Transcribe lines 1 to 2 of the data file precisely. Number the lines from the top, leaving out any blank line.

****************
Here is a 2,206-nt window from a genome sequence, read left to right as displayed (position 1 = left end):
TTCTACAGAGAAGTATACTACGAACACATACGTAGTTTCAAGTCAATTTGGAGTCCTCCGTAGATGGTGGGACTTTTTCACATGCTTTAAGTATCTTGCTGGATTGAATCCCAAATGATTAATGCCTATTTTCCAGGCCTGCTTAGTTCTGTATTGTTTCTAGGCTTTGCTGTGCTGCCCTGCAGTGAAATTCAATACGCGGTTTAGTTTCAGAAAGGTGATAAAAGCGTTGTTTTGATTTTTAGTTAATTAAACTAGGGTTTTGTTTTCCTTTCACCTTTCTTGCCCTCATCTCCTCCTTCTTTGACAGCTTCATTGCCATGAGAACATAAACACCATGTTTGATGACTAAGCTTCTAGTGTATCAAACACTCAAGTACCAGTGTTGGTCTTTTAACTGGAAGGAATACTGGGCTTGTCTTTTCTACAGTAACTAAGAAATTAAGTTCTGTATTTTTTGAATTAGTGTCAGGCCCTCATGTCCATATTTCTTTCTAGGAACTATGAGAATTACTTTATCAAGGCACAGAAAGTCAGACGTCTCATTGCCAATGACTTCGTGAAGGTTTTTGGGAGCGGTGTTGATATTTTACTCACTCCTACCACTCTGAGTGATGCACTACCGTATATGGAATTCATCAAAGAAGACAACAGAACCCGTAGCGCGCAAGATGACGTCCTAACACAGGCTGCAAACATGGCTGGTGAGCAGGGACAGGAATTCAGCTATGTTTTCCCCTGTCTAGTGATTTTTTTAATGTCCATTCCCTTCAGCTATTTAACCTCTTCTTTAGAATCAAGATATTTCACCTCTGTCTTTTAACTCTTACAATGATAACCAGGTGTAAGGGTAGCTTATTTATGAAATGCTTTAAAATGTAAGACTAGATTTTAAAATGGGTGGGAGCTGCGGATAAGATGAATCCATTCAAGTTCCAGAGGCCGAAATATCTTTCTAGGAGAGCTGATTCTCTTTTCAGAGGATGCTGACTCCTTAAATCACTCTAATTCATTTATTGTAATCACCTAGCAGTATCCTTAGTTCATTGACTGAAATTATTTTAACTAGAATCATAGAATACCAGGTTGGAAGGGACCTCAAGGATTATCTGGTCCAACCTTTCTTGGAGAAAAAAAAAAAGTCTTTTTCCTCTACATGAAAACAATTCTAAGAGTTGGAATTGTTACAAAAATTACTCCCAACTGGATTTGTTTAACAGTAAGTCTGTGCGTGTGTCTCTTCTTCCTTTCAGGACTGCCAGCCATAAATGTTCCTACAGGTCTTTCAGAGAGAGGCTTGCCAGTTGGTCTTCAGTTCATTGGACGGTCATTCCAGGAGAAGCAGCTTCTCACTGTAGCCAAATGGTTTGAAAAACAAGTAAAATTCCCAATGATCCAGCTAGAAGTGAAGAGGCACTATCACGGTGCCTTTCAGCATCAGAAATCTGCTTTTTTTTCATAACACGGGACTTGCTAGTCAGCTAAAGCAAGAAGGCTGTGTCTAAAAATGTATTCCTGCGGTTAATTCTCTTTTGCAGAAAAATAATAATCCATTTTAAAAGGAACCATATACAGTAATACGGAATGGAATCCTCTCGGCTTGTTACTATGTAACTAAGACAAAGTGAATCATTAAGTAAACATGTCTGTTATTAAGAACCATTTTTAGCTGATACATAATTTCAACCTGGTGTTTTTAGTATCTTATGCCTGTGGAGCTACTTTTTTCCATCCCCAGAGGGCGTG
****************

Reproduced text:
Here is a 2,206-nt window from a genome sequence, read left to right as displayed (position 1 = left end):
TTCTACAGAGAAGTATACTACGAACACATACGTAGTTTCAAGTCAATTTGGAGTCCTCCGTAGATGGTGGGACTTTTTCACATGCTTTAAGTATCTTGCTGGATTGAATCCCAAATGATTAATGCCTATTTTCCAGGCCTGCTTAGTTCTGTATTGTTTCTAGGCTTTGCTGTGCTGCCCTGCAGTGAAATTCAATACGCGGTTTAGTTTCAGAAAGGTGATAAAAGCGTTGTTTTGATTTTTAGTTAATTAAACTAGGGTTTTGTTTTCCTTTCACCTTTCTTGCCCTCATCTCCTCCTTCTTTGACAGCTTCATTGCCATGAGAACATAAACACCATGTTTGATGACTAAGCTTCTAGTGTATCAAACACTCAAGTACCAGTGTTGGTCTTTTAACTGGAAGGAATACTGGGCTTGTCTTTTCTACAGTAACTAAGAAATTAAGTTCTGTATTTTTTGAATTAGTGTCAGGCCCTCATGTCCATATTTCTTTCTAGGAACTATGAGAATTACTTTATCAAGGCACAGAAAGTCAGACGTCTCATTGCCAATGACTTCGTGAAGGTTTTTGGGAGCGGTGTTGATATTTTACTCACTCCTACCACTCTGAGTGATGCACTACCGTATATGGAATTCATCAAAGAAGACAACAGAACCCGTAGCGCGCAAGATGACGTCCTAACACAGGCTGCAAACATGGCTGGTGAGCAGGGACAGGAATTCAGCTATGTTTTCCCCTGTCTAGTGATTTTTTTAATGTCCATTCCCTTCAGCTATTTAACCTCTTCTTTAGAATCAAGATATTTCACCTCTGTCTTTTAACTCTTACAATGATAACCAGGTGTAAGGGTAGCTTATTTATGAAATGCTTTAAAATGTAAGACTAGATTTTAAAATGGGTGGGAGCTGCGGATAAGATGAATCCATTCAAGTTCCAGAGGCCGAAATATCTTTCTAGGAGAGCTGATTCTCTTTTCAGAGGATGCTGACTCCTTAAATCACTCTAATTCATTTATTGTAATCACCTAGCAGTATCCTTAGTTCATTGACTGAAATTATTTTAACTAGAATCATAGAATACCAGGTTGGAAGGGACCTCAAGGATTATCTGGTCCAACCTTTCTTGGAGAAAAAAAAAAAGTCTTTTTCCTCTACATGAAAACAATTCTAAGAGTTGGAATTGTTACAAAAATTACTCCCAACTGGATTTGTTTAACAGTAAGTCTGTGCGTGTGTCTCTTCTTCCTTTCAGGACTGCCAGCCATAAATGTTCCTACAGGTCTTTCAGAGAGAGGCTTGCCAGTTGGTCTTCAGTTCATTGGACGGTCATTCCAGGAGAAGCAGCTTCTCACTGTAGCCAAATGGTTTGAAAAACAAGTAAAATTCCCAATGATCCAGCTAGAAGTGAAGAGGCACTATCACGGTGCCTTTCAGCATCAGAAATCTGCTTTTTTTTCATAACACGGGACTTGCTAGTCAGCTAAAGCAAGAAGGCTGTGTCTAAAAATGTATTCCTGCGGTTAATTCTCTTTTGCAGAAAAATAATAATCCATTTTAAAAGGAACCATATACAGTAATACGGAATGGAATCCTCTCGGCTTGTTACTATGTAACTAAGACAAAGTGAATCATTAAGTAAACATGTCTGTTATTAAGAACCATTTTTAGCTGATACATAATTTCAACCTGGTGTTTTTAGTATCTTATGCCTGTGGAGCTACTTTTTTCCATCCCCAGAGGGCGTG